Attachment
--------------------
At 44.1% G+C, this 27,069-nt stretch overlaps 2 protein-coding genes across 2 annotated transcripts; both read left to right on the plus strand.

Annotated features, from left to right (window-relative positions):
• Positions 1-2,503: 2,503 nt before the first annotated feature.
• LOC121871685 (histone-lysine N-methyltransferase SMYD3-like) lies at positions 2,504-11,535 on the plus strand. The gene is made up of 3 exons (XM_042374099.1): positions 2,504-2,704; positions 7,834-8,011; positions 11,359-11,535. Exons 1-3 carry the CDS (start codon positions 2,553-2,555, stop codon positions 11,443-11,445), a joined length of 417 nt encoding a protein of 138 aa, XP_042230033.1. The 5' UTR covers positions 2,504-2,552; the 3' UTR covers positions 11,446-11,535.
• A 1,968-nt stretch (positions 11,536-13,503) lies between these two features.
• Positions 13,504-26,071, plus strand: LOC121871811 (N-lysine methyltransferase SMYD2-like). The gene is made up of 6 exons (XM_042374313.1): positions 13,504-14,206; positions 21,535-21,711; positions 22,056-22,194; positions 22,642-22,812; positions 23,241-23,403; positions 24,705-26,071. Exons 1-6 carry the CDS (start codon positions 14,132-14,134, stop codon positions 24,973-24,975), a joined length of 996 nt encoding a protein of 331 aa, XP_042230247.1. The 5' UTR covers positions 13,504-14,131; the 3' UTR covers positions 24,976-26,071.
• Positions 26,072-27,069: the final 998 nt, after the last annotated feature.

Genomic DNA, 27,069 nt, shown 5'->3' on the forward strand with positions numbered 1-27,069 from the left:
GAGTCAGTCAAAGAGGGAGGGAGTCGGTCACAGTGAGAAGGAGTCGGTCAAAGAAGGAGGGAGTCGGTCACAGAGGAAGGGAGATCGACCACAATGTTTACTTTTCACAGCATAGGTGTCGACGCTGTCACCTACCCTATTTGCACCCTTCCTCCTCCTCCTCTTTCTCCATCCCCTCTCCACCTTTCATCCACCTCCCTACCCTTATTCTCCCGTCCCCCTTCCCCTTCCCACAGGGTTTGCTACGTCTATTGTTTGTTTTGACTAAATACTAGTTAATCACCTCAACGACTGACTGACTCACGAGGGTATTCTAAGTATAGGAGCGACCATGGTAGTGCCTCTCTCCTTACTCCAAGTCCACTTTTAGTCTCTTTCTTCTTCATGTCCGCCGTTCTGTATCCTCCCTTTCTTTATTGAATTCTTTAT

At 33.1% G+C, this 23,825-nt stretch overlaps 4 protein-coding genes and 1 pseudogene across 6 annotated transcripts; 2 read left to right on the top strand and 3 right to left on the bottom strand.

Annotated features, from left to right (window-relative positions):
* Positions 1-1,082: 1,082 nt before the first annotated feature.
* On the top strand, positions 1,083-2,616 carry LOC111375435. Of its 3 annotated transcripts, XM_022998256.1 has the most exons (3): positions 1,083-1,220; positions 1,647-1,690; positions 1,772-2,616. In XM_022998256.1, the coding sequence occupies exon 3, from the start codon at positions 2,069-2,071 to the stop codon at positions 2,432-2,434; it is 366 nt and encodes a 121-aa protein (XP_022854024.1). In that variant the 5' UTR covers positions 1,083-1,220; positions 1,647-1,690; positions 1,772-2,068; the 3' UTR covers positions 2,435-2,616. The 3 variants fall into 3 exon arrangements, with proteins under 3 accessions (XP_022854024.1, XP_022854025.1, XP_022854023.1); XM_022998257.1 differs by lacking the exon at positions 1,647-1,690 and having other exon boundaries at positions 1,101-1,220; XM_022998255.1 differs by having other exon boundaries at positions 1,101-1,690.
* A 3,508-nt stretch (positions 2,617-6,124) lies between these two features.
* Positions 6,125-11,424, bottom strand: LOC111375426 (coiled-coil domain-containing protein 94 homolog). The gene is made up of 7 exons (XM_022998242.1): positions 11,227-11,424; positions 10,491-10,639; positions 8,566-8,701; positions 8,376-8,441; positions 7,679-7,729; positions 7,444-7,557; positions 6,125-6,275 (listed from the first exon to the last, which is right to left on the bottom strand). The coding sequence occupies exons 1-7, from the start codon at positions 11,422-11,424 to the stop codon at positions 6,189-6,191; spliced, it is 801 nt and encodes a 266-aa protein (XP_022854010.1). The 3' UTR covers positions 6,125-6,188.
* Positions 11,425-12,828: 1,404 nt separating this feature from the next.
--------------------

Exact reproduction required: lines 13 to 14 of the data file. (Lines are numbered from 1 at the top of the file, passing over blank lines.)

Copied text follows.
* On the top strand, positions 1,083-2,616 carry LOC111375435. Of its 3 annotated transcripts, XM_022998256.1 has the most exons (3): positions 1,083-1,220; positions 1,647-1,690; positions 1,772-2,616. In XM_022998256.1, the coding sequence occupies exon 3, from the start codon at positions 2,069-2,071 to the stop codon at positions 2,432-2,434; it is 366 nt and encodes a 121-aa protein (XP_022854024.1). In that variant the 5' UTR covers positions 1,083-1,220; positions 1,647-1,690; positions 1,772-2,068; the 3' UTR covers positions 2,435-2,616. The 3 variants fall into 3 exon arrangements, with proteins under 3 accessions (XP_022854024.1, XP_022854025.1, XP_022854023.1); XM_022998257.1 differs by lacking the exon at positions 1,647-1,690 and having other exon boundaries at positions 1,101-1,220; XM_022998255.1 differs by having other exon boundaries at positions 1,101-1,690.
* A 3,508-nt stretch (positions 2,617-6,124) lies between these two features.